Being fans of the open science techy sorts, Daniel Arend (IPK Gatersleben) presented the PGP Database (Plant Genomics and Phenomics Research Data Repository) and their efforts for data storage, management and dissemination. Arend highlighted that plant research data is very heterogeneous and existing databases are very specialized – so there’s a need for broad scope databases. GigaScience author, Dan Chitwood, also highlights such issues in an author Q&A. Arend stressed the importance of data sharing and highlighted how the PGP complies with the FAIR (Findable, Accessible, Interoperable and Reproducible) Data principles. It was nice to see GigaScience Data Notes being highlighted as a way to publish large-scale datasets in our open and FAIR repository, GigaDB,  and get more credit for doing so by our citable DOIs. You can read more about how FAIRly easy it is to practice open science and the benefits for the researcher and the community in our blog.

From data storage and management to analysis tools – Lorenc Cabrera-Bosquet (INRA), presented the open source PHIS ontology-driven information system for plant phenomics, that handles multi-scale and multi-source information and helps with the data management complexity of plant phenomics data. Tim Brown (Australian Plant Phenotyping Facility, APPF), gave an insightful talk highlighting the need for SCAP – scalable architecture for collaborative phenomics. Technological advances now means we can measure “everything”; however, the phenomics field lacks effective tools to make full use of the data. Brown presented several open source tools the APPF is currently working on, including SCAP – a organization structure for creation, analysis and sharing of phenomics datasets, pipelines and visualization software and the need for open community data standards for interoperability, better data storage, and full access, and the need for open-source, low-cost, easy-to-use high-throughput systems for general research.

Data sharing and standardization – a need for change

The need for data sharing and standards were continuing themes at the conference and this was clearly highlighted during the Data Management discussion panel. However, the most important reason about why to share data – reproducibility – was briefly mentioned, by panel contributor, Carolyn Lawrence-Dill (Iowa State University). Given the great complexity of phenomics data, standardization across the community remains to be a challenge, and numerous working groups in the IPPN have formed, including a Data Management working group. There is certainly the motivation to figure out how data standard across the field might look like and we look forward to reading more updates about that soon.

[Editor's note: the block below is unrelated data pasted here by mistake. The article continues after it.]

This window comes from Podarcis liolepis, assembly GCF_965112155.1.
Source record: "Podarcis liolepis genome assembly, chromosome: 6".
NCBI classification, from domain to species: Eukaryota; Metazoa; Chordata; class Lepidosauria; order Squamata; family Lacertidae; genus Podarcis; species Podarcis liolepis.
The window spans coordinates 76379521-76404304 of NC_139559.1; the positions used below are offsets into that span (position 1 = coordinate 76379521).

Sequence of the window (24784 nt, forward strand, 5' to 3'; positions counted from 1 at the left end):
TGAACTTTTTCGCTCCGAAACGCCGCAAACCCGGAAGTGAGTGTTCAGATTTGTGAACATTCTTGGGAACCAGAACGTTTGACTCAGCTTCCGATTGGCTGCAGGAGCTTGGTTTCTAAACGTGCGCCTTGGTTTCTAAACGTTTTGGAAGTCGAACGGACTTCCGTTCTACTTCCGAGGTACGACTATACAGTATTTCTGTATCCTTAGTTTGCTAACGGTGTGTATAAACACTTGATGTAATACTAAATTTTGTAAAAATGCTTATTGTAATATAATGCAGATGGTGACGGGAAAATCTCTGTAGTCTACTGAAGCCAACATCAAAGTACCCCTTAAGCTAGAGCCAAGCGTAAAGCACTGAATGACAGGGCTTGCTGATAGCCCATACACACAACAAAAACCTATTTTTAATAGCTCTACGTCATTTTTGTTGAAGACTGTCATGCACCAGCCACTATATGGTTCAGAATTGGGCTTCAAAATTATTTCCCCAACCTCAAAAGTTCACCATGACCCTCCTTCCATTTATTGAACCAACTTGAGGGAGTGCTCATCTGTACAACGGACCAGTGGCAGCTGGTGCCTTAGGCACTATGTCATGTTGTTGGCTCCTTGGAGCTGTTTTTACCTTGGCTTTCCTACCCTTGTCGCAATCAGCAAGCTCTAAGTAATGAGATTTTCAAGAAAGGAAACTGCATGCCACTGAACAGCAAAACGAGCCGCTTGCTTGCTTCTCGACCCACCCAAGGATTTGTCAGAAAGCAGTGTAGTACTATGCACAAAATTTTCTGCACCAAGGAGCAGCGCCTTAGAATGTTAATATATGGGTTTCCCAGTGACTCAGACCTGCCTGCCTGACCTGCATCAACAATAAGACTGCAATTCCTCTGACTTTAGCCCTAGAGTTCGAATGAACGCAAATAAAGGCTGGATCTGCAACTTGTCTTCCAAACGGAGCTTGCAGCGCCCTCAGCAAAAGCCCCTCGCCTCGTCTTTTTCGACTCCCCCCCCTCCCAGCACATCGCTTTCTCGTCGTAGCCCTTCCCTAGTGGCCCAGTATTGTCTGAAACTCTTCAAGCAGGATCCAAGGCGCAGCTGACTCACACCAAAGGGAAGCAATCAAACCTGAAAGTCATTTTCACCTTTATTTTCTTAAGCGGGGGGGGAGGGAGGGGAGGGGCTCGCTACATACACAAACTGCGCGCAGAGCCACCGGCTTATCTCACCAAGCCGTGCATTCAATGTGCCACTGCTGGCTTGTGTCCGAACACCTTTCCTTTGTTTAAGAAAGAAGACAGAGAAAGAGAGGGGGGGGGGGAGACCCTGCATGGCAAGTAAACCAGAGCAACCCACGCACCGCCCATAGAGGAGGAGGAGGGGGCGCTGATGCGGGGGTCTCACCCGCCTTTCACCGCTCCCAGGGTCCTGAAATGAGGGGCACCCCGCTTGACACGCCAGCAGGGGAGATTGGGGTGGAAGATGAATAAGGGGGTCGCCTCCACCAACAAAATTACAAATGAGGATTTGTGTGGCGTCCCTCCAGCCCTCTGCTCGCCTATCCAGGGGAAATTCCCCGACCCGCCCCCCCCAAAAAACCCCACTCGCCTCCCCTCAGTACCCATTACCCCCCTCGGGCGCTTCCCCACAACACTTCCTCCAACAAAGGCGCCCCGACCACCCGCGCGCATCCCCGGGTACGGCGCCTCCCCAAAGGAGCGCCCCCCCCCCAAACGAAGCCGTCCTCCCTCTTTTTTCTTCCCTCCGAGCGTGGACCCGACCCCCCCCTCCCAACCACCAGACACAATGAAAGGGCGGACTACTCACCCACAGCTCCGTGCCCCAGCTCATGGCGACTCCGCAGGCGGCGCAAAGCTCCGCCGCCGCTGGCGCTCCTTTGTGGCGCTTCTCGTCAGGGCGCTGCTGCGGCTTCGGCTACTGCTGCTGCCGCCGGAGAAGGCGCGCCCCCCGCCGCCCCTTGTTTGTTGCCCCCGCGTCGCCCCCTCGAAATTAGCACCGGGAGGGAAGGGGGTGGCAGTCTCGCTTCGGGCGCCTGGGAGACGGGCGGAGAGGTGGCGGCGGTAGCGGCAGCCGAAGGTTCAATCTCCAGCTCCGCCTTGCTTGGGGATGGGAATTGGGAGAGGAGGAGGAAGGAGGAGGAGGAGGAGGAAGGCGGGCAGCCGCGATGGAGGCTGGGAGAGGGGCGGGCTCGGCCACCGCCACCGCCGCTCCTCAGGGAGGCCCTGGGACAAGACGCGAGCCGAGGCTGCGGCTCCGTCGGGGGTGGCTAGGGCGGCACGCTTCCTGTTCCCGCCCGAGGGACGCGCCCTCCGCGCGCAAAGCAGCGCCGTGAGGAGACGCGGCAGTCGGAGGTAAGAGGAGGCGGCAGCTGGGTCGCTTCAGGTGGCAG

GigaScience – helping to disseminate and integrate the data

As advocates for open science, we continue and cannot emphasize enough how important data sharing and reproducible research is. Data gathering is expensive both in time and money – given the length of time of experiments to gather phenomics data, the community would greatly benefit from sharing data to replicate validate and enhance scientific discovery in the field.

To help the plant phenomics community to disseminate their multi-scale, heterogenous, large datasets, GigaScience has an open thematic series “Plant Phenomics – Data Integration and Analyses”, Guest Edited by Rubén Rellán Álvarez, Guillaume Lobet, Malia Gehan, and Srikant Srinivasan.

We continue to encourage the submission of Research Articles and Technical Notes, as well as more Data Notes, which are perfect for focussing on the description of interesting plant phenomic datasets, curated and hosted in our database, GigaDB. We also consider Commentaries and thought-provoking Reviews in this area, so feel free to suggest topics and ideas to us.

Potential topics covered by the series include, but are not limited to:

  • New methods in phenotype data collection e.g. Drones, imaging techniques
  • New tools in phenotype data integration and analyses
  • Morphometrics
  • Organ-scale phenomics
  • Databases, management and workflows
  • Research or Data wrapped in a virtualized or containerized form e.g. Docker, Singularity, etc.

You can submit your manuscript using GigaScience’s online submission system. Please, state clearly in your covering letter that it is intended for the Plant Phenomics thematic series. For further questions, please contact us at